“For values or guiding principles to be truly effective, they have to be verbs. It’s not “integrity,” it’s “always do the right thing.” It’s not “innovation,” it’s “look at the problem from a different angle.” Articulating our values as verbs gives us a clear idea – we have a clear idea of how to act in any situation.” – Simon Sinek

We all have freedom of speech, choice and action.  

I get it!

But when do our responsibilities outweigh our freedom to do and say what we want?

Our right to self-expression was the conversation my friends and I were having as we debated the consequences of some of our public officials’ statements and actions.  

This week we continue our spirited discussion. Be part of the conversation as we explore if leaders who hold positions to serve, protect or represent all community members have the right to act upon their personal beliefs. 


With great power comes great responsibility. – Voltaire 

This famous quote by Voltaire rings so true in a time when abuses of power are so prevalent. One only has to look at the news headlines for the number of people in public office, in high positions using their office to espouse their personal beliefs. This unchecked positional power can lead to abuse, exclusion, harm and deny access to those individuals a leader once committed to serving and protecting. As a result, there are no boundaries to what some leaders believe they can say when left unchecked. In truth, when you step into a public position, you no longer only represent your personal opinion. Instead, you represent the organization and diverse people with various beliefs. Your responsibility is to protect every citizen’s rights, privileges, and safety. In other words, regardless of your personal opinion or beliefs, your responsibility is to treat every citizen with respect and ensure their rights are protected.

While I understand that we all have the right to express our ideas and opinions without censorship or fear of retribution, this freedom MUST come with implied responsibility when assuming public office. As a leader, you must be accountable for your actions because you set the tone and example for whomever you are responsible.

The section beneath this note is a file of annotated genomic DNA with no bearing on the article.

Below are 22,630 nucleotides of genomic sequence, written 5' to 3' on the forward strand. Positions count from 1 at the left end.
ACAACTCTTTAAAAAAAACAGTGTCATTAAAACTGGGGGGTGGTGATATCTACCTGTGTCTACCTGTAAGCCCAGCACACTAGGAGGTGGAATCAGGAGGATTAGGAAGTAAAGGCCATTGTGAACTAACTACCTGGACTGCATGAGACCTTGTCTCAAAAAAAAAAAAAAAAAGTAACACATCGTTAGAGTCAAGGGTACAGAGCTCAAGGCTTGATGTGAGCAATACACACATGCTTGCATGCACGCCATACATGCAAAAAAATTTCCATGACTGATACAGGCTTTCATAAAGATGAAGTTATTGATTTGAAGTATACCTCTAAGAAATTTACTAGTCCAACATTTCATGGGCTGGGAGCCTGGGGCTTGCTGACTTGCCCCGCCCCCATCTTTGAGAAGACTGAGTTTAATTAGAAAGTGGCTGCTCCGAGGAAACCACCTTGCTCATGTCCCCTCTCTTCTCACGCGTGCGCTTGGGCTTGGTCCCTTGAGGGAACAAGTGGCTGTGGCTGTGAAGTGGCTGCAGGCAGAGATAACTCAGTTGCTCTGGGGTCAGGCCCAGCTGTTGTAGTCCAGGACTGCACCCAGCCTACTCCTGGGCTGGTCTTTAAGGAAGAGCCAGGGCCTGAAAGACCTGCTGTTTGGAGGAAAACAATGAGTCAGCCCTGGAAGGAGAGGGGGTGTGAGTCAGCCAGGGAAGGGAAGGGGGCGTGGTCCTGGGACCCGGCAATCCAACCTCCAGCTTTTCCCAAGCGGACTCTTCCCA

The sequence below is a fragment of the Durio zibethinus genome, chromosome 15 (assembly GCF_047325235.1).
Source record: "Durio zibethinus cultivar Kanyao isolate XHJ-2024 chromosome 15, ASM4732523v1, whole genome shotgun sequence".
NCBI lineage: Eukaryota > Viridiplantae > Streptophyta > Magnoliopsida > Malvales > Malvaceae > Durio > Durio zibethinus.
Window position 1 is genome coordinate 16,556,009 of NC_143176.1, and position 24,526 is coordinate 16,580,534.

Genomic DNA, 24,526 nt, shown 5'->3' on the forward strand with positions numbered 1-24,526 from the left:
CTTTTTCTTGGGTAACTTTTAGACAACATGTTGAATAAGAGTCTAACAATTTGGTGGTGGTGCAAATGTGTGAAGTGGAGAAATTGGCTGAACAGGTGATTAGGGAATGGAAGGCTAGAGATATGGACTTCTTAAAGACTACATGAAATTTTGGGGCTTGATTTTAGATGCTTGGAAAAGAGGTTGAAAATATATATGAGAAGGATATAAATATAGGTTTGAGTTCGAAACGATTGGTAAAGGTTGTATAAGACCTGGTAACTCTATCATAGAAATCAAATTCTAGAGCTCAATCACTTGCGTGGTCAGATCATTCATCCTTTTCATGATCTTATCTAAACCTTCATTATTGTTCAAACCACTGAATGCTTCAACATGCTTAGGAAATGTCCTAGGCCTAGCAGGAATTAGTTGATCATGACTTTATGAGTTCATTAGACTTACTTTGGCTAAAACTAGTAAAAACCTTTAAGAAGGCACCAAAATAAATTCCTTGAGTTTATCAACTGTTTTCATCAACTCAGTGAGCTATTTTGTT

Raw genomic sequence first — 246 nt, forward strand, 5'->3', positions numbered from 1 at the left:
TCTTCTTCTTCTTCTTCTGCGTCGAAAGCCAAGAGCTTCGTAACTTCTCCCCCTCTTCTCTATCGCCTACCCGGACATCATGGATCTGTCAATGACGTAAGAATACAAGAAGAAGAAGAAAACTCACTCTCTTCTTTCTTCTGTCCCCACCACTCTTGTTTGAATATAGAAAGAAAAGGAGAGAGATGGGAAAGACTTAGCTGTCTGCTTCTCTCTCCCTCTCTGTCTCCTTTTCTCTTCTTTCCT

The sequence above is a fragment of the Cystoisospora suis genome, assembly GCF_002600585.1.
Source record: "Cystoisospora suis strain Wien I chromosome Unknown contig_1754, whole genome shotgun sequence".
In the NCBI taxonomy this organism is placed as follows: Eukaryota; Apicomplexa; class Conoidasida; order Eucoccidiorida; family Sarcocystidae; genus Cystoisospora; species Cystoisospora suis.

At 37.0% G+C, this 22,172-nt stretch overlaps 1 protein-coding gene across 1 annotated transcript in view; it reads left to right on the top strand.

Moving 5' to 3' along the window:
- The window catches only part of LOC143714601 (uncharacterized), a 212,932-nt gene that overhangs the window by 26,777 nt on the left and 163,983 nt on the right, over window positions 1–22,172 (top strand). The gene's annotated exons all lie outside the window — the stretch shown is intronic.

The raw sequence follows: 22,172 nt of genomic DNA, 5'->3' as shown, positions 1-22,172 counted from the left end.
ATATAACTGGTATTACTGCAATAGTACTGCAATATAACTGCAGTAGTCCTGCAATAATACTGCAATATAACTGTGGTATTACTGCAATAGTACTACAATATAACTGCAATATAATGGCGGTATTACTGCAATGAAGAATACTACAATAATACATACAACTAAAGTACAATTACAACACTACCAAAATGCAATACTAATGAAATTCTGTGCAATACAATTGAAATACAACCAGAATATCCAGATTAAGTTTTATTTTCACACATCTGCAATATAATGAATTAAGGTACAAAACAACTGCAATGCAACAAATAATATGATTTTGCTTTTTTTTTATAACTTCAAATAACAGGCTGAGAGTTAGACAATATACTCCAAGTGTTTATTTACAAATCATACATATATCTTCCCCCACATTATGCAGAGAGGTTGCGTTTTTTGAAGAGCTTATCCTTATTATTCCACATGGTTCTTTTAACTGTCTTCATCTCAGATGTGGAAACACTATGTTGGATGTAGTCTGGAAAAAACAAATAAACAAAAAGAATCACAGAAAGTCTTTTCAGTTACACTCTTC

Why Organizations and Leaders Must Have A GPS

The reality is we all come to our workplaces with our judgements, beliefs, biases, and stereotypes. Your experiences form those beliefs, and your values dictate what you think is good or bad, what is right or wrong, what is important, and so on. When an organization has a list of Guiding Principles, that GPS allows the leader to make values-based decisions and choices. Guiding Principles help you stay focused on what’s important. They keep you in alignment with the organization’s values, regardless of the circumstances. A clearly expressed GPS keeps you moving in the right direction and allows you to do what is difficult: rather than popular or easy. When navigating issues that evoke bias or prejudice, having a GPS is essential. Guiding Principles are the key to making sound decisions when faced with issues related to power and privilege, as these decisions often activate our fears, biases and need to maintain control. Without the guidance of a GPS, coercion and manipulation are often used to exclude or even oppress others. 

Great leaders know their GPS is the anchor and the foundation of their leadership. Leaders who operate from a GPS create positive team cultures and environments of clarity and consistency. Difficult decisions are more often accepted because team members trust the backdrop of a GPS. By making guiding principles clear, they eventually become the principles of a team. GPS ultimately creates an environment where accountability becomes the norm. Aligning values with behaviors is an essential part of outstanding leadership.

People power organizations. Although the organization has a responsibility to lead from the top down, there is also a responsibility for each person to understand that the first person they must lead is themselves. We each must become the model for what we expect. 

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